The principles of this device were first recorded by the Chinese philosopher Mi-To in the fifth century BCE and explored by Euclid and Aristotle. Ibn Al-Haytham, however, in the tenth century, was the first to successfully project an entire scene from outside onto a screen inside and is acknowledged as the inventor of the camera obscura and the pinhole camera. This Iraqi polymath is also recognised for his significant contributions to the fields of optics, astronomy and the scientific method.
Time is a very important element in Bilal’s sculpture. In our Internet-dominated culture of instant gratification, Bilal invites us to experience the camera obscura with our own body in real time within the cycle of the windows’ movements. It is an arresting thought that this ancient technology would eventually spawn photography, cinema and the mass media.
Bilal first garnered international attention with works using cutting edge technology and that were explicitly influenced by his personal narrative. Forced to flee Iraq, Bilal lived in Saudi Arabia and Kuwait before moving to the USA permanently in 1992. Bilal’s brother was killed tragically in Iraq in 2004 as the result of a drone missile attack on a checkpoint.
Bilal examines the points where our interaction with other people via the Internet impacts on the human body in all its corporality. In Domestic Tension (2007), Bilal set up an environment in which participants over the net could shoot at him with a paint ball machine. This work can be interpreted as Bilal’s attempt to assuage his survivor’s guilt over his brother’s death. It is also a critical comment on the detached technologies of death used in contemporary warfare, such as drones, which, despite their supposedly surgical-like precision have killed large numbers of civilians. I also read Domestic Tension as a timely update to Chris Burden’s seminal performance work Shoot (1971) carried out against the backdrop of the Vietnam War.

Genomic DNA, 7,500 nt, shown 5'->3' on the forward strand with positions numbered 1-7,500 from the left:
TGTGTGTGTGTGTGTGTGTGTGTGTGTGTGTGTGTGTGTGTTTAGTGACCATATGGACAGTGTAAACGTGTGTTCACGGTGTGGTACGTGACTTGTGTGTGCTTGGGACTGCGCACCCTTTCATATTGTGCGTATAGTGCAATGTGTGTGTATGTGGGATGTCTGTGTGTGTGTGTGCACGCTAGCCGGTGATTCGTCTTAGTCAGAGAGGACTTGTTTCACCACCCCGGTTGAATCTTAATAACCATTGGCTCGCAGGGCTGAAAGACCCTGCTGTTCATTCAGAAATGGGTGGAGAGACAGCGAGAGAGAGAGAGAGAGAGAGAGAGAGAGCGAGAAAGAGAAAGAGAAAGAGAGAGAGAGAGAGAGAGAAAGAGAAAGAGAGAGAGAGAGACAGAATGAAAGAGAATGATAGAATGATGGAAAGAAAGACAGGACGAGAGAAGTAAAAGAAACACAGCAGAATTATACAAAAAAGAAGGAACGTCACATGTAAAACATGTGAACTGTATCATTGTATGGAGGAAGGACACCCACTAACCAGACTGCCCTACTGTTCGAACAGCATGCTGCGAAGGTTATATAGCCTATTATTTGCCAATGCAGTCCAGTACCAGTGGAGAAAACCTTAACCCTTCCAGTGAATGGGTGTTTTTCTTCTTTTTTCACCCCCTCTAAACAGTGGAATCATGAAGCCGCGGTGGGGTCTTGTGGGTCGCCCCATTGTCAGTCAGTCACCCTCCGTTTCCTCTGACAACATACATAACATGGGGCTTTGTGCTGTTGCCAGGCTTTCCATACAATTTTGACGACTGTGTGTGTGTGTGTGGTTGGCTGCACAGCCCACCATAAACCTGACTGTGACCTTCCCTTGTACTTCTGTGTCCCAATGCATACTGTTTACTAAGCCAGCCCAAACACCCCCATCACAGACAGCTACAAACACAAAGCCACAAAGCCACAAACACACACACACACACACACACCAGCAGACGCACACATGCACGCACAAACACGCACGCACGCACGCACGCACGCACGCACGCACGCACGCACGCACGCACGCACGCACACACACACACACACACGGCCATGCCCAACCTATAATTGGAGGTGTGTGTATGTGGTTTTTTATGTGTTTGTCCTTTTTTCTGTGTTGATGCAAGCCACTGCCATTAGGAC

In his project and Counting… (2010) Bilal had his back tattooed with dots representing the casualties of the Iraq War. The 5,000 American casualties were inked in red and the 100,000 Iraqis marked in green UV ink, that can only be read under black light. The work is a commentary on the way casualties are reported in the US media and on society’s selective vision. Bilal returns to this theme in his latest project Myi, an app he is developing with Kamel Lazaar Projects. It will enable users to upload images, uncensored and unedited, from their smartphones to a platform that aims to produce a picture of contemporary events more accurate than that of the mainstream media.